0615, a reaction force from the 2d Battalion, 9th Marines, including
a reinforced Marine platoon and another detachment of Army Dusters,
arrived on the scene. Later they were joined by another reaction force
from Dong Ha. The Marine infantry intercepted the enemy attacking force
attempting to recross the Cam Lo River north of the compound. According
to the 9th Marines, the Americans killed 111 of the Communist troops,
probably from the 27th Independent Battalion and the VC Cam
Lo Local Force Company, and rounded up 23 prisoners.* The U.S.
forces sustained casualties of 3 dead, two Marines and the U.S. Army
senior advisor, and 18 Marines wounded.
From a III MAF perspective, Colonel Franklin L. Smith described the
defense of the Cam Lo District headquarters as a "hot little action,"
but successful, "largely through the determination of the CAP unit."
Colonel Richard B. Smith, the 9th Marines commander, had a dissenting
view. He believed that the establishment of the Combined Action units
in the DMZ, where the people were relatively unsympathetic to the government,
"a waste of time." According to the 9th Marines commander, he continually
had to divert line infantry units from their main mission of defending
the strongpoints against the NVA to come to the rescue of the CAPs.
He saw the Cam Lo action in that context.86**
For the most part, for the next few days, the 9th Marines units except
for the occasional bombardment of Con Thien had a sort of reprieve along
the barrier. This ended on 7 February with an enemy ambush of Company
K, 3d Battalion, 3d Marines. Shortly after 1230, Company K's 3d Platoon,
patrolling below the main supply route between A-3 and A-2 just west
of Route 1, triggered the trap. Using small arms, machine guns, and
grenades in a sudden outburst of fire, the North Vietnamese killed nine
Marines including the platoon commander and wounded another seven. With
the death of the Marine officer, "confusion set in." Captain Donald
R. Frank, the Company K commander, with his 1st and 2d Platoons, about
500 meters to the north, moved to reinforce the 3d.87
The NVA had expected the Marines to do just that and had set up another
ambush slightly to the north of the first. As the 2d Platoon tried to
maneuver, a hidden machine gun opened up, followed by small arms fire
and then grenades. The platoon suffered 18 dead and 10 wounded in the
first five minutes of the action including the platoon commander and
two radio operators. In the meantime, the 1st Platoon attempted to relieve
the 3d Platoon and succeeded in bringing out some of the wounded and
the able bodied. After the helicopter evacuation of the most serious
casualties, the 1st and 3d joined the 2d Platoon in its shrinking perimeter.
At the 3d Battalion, 3d Marines combat operations center at A-3, Lieutenant
Colonel James W. Marsh, the battalion commander, and Major Raymond F.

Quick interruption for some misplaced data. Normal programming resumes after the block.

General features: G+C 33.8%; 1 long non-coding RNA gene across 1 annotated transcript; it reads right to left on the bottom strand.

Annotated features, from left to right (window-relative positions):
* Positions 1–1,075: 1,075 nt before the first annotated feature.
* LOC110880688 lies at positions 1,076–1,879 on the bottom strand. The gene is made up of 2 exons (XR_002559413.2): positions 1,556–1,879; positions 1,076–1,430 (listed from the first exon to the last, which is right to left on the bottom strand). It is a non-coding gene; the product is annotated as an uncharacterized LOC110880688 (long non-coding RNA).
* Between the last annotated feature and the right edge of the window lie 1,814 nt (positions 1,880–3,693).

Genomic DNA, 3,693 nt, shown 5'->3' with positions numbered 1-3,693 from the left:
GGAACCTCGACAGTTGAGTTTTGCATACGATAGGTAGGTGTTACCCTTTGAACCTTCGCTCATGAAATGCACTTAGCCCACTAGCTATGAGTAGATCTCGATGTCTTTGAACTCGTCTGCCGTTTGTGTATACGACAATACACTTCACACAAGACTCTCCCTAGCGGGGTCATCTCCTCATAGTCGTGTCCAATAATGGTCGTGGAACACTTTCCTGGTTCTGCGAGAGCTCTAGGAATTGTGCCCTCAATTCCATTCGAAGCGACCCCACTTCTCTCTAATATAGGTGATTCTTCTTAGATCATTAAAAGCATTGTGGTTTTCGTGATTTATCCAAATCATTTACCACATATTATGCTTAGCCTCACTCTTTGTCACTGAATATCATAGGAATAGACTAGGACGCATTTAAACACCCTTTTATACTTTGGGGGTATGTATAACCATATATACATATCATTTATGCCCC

Findlay,Jr., the battalion operations officer, monitored the radio.
Upon being briefed on the situation by Captain Frank, Major Findlay
replied "Okay, hang on. We're on our way." He sent Company L to set
up blocking positions and alerted Company M. The battalion then called
for an air observer to assist in bringing in supporting arms. Flying
over the ambush site, the observer, using the codename "Southern Comfort,"
reported: "I've never seen such a concentration of NVA." Remarking on
an extensive NVA bunker system and interconnected trenches, Southern
Comfort estimated the size of the enemy force to be between 200 to 400
men. According to Jeff "TJ" Kelly,*** then a corporal, who was handling
the communications with Southern Comfort, the "AO was running gunships
on the NVA, but it was in the center of the bunker complex, not close
to Kilo [Company K] where it was most needed, he could not get it closer
because Kilo and the NVA were mixed together."88
By late afternoon, Company L had established blocking positions to
the southwest and engaged a number of enemy trying to reach the hamlet
of Phu Tho, about 2,000 meters below A-3. Company M, accompanied by
Major Findlay, had reached Company
* Although the 9th Marines took several prisoners, the regiment's
situation and intelligence reports did not cite the specific units that
carried out the attack on Cam Lo. On the Other hand, the intelligence
section of the regimental command chronology shows only the above two
units operating in the Cam Lo sector. An article in the III MAF newspaper
claims three North Vietnamese battalions participated in the attack.
9th Mar ComdC, Feb68; Clipping "Cam Lo-Hub of the DMZ," Sea Tiger, n.d.
[Feb68], End, Bendell Comments. Colonel Smith recalled that the 9th
Marines claimed 130 enemy and 40 prisoners but would not dispute the
figures in the text: "I have never seen a body count report that I agreed
with." Smith Comments.
** In his comments, Colonel Smith further stated that outside of the
Marines assigned to the CAP, the defenders "could nor find any CAP people
to man their guns. The position was saved by the Marines inside." He
recalled that the senior "Army advisor . . . had called on me the day
before for this support. He knew from his intelligence sources that
he was going to be hit." Smith Comments.
*** According to the unofficial historian of the 3d Battalion, 3d
Marines, Kelly's full name was Thomas Jeffrey Kelly and in Vietnam went
by the nickname TJ. He now prefers to be called Jeff. LtCol Otto Lehrack,
Comments on draft, dtd 29Oct94 (Vietnam Comment File).